When he is ready to pick up a new fare for his taxi.
It's on! Yet it must go off in a few minutes. I have to go catch a train
I will. I'm leaving now to catch a train. Enjoy your evening and winter and tomorrow while I enjoy my daylight and summer and today!
As long as the Earth keeps spinning and keeps falling around the Sun!
Unless we collide with some rogue planet, it will. And if a collision happens, the planet will melt and/or be shattered, so we will all die a horrible death, so we won't care afterward if it spins. When it is all over and something new coalesces and/or the Earth cools, I suspect it will spin -- yet maybe backwards. Venus spins in the opposite direction as the other planets, so maybe it got hit long ago. Uranus is tilted heavily, maybe it got hit long ago.
Yet some collisions are good things. Scientists think a Mars-sized object hit the Earth in its infancy (over 4 billion years ago?). The two merged into one, yet sent a huge amount of molten debris into orbit, which accreted to form the Moon. Back then the Moon was close and revolved fast around the Earth, and the Moon spun much faster on its axis. So the month was short and the lunar day shorter. Also, the Earth spun much faster on its axis, so the day was shorter. The Moon slowly drifted away and took longer to go around the Earth, so the month grew longer. The effects of tidal forces caused both objects to spin more slowly. The day grew longer, and is still growing longer today!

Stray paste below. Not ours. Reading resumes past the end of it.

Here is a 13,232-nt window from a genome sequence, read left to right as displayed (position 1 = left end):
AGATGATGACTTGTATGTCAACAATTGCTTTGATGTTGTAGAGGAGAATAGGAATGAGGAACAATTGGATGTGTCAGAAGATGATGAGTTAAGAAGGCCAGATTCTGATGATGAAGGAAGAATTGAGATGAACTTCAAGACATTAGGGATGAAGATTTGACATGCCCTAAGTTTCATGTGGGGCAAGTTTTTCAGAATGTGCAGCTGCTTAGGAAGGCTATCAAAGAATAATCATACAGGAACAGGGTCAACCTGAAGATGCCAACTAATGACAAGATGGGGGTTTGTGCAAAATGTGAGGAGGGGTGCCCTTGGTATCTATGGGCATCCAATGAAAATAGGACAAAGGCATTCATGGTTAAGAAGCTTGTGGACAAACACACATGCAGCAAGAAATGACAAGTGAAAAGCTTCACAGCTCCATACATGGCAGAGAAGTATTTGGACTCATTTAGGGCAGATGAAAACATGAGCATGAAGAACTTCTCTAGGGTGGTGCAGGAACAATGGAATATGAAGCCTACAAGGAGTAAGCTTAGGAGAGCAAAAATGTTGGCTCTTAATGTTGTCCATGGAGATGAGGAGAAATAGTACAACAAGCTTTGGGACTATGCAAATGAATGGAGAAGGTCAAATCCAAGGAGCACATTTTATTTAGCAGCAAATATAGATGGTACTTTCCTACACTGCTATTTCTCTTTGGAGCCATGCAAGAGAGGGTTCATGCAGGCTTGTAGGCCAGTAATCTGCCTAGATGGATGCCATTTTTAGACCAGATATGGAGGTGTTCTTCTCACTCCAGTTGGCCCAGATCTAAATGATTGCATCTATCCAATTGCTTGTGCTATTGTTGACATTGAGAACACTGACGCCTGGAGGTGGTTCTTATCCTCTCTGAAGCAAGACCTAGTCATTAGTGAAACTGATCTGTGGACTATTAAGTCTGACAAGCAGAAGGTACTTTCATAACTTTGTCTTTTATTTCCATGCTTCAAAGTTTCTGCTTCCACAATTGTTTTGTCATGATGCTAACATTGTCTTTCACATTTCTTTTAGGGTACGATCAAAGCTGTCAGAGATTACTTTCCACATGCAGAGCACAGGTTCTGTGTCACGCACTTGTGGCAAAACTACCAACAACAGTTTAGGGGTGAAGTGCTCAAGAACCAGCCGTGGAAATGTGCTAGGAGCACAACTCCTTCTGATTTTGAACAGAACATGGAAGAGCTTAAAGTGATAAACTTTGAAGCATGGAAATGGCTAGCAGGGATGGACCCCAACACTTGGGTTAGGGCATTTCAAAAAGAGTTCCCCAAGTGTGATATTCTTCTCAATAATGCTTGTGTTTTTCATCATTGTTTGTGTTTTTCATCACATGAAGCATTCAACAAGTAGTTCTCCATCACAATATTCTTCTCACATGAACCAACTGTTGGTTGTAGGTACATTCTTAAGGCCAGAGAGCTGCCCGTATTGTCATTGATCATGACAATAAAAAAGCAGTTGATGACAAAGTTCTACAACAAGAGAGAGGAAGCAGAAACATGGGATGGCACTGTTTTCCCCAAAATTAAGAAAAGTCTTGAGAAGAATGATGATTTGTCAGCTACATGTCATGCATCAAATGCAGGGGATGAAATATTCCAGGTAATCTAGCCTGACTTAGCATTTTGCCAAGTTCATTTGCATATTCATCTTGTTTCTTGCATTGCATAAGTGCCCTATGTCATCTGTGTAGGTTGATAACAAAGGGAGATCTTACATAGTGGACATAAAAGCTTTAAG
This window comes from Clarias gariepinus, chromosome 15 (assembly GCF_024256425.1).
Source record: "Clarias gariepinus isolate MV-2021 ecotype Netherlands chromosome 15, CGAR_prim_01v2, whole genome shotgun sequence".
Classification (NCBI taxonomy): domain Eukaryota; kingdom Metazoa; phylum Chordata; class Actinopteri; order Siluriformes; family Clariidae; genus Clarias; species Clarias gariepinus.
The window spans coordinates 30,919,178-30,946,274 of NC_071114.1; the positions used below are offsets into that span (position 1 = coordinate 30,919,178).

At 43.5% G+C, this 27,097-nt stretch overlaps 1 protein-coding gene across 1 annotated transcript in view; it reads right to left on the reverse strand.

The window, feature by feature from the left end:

Eventually, the Moon's spin slowed enough and its orbital period lengthened enough, so that the time it takes for the Moon to make one rotation on its axis matched the time it takes for the Moon to go around the Earth. This effect occurs also with Jupiter and its 4 large moons, so is nothing unique to Earth. Hence, when seen from the Earth, the Moon appears not to rotate on its axis (yet it does appear to wobble a bit). Yet the Moon is still spinning, when seen from the Sun and stars. The lock between the orbital period of the Moon and its rotational period is a stable arrangement, since if the Moon started to spin faster or slower, tidal forces form the Earth would counteract this and bring it back to how it was (that is, locked).
The Moon is quite massive relative to the Earth, compared to most satellites of planets, so it has a great stabilizing effect on the Earth, and keeps its axis from wobbling too much. This produces stable climates and seasons, which allowed life, and later humans and our civilization, to evolve in a stable environment, for the most part. Without the Moon things might not be the same, and be more erratic. We might have life, but perhaps not advanced life?
It's ok I'm back!!
Ok I'm going to bed. :(
In the next 543267890742135680076422222334456674335008752368. Minutes!
awww....he will be back
It's on and ready to go!
get his phone number and text him
Quelle tu parle?
Excusez-Mois, mas French est miserable